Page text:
Endocrine-disrupting chemicals and risk of diabetes: an evidence-based review.
Diabetologia. 2018 May 9. Epub 2018 May 9. PMID: 29744538
P Monica Lind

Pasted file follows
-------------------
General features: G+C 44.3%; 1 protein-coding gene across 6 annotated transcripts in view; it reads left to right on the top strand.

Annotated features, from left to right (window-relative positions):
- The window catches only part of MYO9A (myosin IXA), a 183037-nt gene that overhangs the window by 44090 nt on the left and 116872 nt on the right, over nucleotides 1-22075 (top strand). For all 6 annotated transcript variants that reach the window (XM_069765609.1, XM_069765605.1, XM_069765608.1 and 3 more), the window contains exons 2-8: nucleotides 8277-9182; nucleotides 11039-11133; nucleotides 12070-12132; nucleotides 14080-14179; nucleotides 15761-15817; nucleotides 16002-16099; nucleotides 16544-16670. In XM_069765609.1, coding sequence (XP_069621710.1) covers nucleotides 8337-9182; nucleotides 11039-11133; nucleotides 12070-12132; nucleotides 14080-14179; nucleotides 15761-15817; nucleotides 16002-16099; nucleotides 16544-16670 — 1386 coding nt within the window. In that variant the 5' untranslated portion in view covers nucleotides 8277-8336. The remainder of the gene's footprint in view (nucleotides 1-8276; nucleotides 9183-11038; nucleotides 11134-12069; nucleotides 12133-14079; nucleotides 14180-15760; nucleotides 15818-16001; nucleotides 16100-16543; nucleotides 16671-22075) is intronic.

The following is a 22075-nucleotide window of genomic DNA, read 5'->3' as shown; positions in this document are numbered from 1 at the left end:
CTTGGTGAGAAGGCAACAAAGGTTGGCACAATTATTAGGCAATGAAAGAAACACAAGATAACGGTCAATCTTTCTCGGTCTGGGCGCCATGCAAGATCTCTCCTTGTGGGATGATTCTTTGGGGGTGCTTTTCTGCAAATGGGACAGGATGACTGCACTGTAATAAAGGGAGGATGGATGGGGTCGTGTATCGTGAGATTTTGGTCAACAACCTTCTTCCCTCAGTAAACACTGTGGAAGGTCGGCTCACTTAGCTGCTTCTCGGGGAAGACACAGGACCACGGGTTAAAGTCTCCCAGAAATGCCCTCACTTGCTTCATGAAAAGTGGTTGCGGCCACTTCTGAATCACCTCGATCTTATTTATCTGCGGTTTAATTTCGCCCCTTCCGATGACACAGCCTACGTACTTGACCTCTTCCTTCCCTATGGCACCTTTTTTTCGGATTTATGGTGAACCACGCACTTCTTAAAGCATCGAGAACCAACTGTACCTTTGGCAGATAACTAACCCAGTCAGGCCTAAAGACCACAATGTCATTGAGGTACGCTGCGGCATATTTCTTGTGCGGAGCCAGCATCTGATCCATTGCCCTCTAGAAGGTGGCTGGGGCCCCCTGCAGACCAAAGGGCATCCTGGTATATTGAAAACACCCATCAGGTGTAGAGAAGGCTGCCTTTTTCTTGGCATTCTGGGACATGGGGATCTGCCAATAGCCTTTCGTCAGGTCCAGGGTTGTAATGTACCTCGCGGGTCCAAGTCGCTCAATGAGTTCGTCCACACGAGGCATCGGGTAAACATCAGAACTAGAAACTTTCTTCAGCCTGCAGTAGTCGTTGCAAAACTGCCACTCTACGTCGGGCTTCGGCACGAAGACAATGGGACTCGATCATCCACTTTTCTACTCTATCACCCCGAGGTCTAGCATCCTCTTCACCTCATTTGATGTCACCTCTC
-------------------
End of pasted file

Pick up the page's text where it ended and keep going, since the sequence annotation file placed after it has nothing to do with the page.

The purpose of this study was to review the epidemiological and experimental evidence linking background exposure to a selection of environmental endocrine-disrupting chemicals (EDCs) with diabetes and impaired glucose metabolism. The review summarises the literature on both cross-sectional and prospective studies in humans, as well as experimental in vivo and in vitro studies. The findings were subjected to evidence grading according to the Grading of Recommendations Assessment, Development and Evaluation (GRADE) classification. We found>40 cross-sectional and seven prospective studies regarding EDCs and risk of diabetes. Taken together, there is moderate evidence for a relationship between exposure to dichlorodiphenyldichloroethylene (p,p'-DDE), a metabolite of the pesticide dichlorodiphenyltrichloroethane, and diabetes development. Regarding polychlorinated biphenyls (PCBs), it is likely that the rodent models used are not appropriate, and therefore the evidence is poorer than for p,p'-DDE. For other EDCs, such as bisphenol A, phthalates and perfluorinated chemicals, the evidence is scarce, since very few prospective studies exist. Brominated flame retardants do not seem to be associated with a disturbed glucose tolerance. Thus, evidence is accumulating that EDCs might be involved in diabetes development. Best evidence exists for p,p'-DDE. For other chemicals, both prospective studies and supporting animal data are still lacking.